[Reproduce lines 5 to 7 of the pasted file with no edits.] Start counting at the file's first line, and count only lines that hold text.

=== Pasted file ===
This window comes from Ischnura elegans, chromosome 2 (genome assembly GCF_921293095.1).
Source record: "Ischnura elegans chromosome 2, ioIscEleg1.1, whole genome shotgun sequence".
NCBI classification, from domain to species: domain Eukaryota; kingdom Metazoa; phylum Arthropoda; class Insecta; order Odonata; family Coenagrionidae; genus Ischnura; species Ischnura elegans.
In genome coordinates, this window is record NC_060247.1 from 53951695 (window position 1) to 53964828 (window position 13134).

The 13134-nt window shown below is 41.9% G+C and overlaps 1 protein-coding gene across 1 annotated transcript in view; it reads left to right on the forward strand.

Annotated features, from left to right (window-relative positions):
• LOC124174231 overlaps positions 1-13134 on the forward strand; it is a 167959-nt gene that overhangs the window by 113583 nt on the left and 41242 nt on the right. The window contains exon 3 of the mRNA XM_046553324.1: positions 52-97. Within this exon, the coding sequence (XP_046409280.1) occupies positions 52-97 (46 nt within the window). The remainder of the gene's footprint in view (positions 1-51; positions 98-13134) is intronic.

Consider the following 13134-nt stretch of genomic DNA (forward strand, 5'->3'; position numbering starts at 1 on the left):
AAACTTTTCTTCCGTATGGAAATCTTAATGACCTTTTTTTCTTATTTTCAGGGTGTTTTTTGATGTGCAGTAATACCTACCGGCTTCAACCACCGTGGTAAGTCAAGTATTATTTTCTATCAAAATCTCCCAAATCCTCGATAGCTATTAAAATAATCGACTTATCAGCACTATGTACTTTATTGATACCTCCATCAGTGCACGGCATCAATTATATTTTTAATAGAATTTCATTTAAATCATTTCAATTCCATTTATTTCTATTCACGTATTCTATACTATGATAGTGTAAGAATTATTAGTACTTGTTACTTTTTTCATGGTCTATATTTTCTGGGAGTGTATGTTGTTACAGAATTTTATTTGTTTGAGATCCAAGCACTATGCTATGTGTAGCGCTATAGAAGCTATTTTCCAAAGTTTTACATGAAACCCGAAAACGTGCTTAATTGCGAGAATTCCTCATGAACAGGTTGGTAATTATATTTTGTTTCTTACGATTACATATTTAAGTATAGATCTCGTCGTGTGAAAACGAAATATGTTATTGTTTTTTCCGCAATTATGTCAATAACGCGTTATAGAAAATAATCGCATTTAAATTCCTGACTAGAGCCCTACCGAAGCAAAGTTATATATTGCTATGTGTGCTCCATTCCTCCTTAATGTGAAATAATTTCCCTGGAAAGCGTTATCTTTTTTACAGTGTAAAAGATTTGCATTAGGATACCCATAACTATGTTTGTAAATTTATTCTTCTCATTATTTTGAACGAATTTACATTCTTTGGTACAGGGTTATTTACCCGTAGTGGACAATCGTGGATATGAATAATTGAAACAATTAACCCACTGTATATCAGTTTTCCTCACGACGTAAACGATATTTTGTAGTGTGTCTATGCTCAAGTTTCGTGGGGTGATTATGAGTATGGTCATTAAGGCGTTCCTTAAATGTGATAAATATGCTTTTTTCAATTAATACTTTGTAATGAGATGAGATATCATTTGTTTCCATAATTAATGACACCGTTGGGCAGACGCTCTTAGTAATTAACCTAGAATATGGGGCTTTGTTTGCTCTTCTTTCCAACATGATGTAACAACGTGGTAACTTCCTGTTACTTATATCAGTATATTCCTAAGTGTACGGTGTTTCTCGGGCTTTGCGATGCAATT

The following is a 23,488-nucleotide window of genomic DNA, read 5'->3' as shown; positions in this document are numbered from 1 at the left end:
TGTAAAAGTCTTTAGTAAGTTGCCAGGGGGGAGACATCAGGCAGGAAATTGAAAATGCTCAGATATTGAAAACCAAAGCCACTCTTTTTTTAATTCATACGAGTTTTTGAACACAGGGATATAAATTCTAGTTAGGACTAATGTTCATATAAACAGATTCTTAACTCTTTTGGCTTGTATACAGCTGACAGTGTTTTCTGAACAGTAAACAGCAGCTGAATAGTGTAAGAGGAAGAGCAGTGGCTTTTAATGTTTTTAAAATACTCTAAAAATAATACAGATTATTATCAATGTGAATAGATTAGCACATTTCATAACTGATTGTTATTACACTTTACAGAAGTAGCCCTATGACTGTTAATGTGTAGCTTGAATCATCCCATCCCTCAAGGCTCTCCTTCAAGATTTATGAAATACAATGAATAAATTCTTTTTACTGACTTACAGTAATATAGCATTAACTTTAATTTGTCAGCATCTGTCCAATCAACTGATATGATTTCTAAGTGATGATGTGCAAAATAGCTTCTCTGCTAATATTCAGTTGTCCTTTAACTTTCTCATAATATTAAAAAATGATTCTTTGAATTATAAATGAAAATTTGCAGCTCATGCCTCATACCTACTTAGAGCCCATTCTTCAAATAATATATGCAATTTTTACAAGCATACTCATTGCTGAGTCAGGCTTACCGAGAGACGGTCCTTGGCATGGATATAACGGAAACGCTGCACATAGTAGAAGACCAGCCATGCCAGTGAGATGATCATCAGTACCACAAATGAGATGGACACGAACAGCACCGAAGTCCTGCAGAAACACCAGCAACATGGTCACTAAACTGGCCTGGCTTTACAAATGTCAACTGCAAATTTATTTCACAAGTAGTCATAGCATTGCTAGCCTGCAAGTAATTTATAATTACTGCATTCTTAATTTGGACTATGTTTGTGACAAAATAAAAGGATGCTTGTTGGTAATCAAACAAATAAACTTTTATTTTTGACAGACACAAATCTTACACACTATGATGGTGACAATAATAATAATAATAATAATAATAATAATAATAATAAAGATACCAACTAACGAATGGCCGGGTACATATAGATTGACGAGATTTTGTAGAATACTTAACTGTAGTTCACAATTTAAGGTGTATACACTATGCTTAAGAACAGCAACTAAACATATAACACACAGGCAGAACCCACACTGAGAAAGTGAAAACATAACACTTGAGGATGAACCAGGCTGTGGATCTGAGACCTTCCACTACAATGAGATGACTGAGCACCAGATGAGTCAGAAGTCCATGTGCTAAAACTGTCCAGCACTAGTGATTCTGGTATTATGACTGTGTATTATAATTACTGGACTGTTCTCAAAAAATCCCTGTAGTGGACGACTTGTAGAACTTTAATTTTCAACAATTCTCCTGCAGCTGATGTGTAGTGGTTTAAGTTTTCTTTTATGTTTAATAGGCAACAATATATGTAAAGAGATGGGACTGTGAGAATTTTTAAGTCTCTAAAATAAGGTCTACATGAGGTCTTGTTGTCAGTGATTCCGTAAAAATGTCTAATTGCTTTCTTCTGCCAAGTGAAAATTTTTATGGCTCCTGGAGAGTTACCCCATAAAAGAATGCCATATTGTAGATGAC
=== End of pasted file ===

The 13134-nt window shown below is 41.9% G+C and overlaps 1 protein-coding gene across 1 annotated transcript in view; it reads left to right on the forward strand.

Annotated features, from left to right (window-relative positions):
• LOC124174231 overlaps positions 1-13134 on the forward strand; it is a 167959-nt gene that overhangs the window by 113583 nt on the left and 41242 nt on the right. The window contains exon 3 of the mRNA XM_046553324.1: positions 52-97. Within this exon, the coding sequence (XP_046409280.1) occupies positions 52-97 (46 nt within the window). The remainder of the gene's footprint in view (positions 1-51; positions 98-13134) is intronic.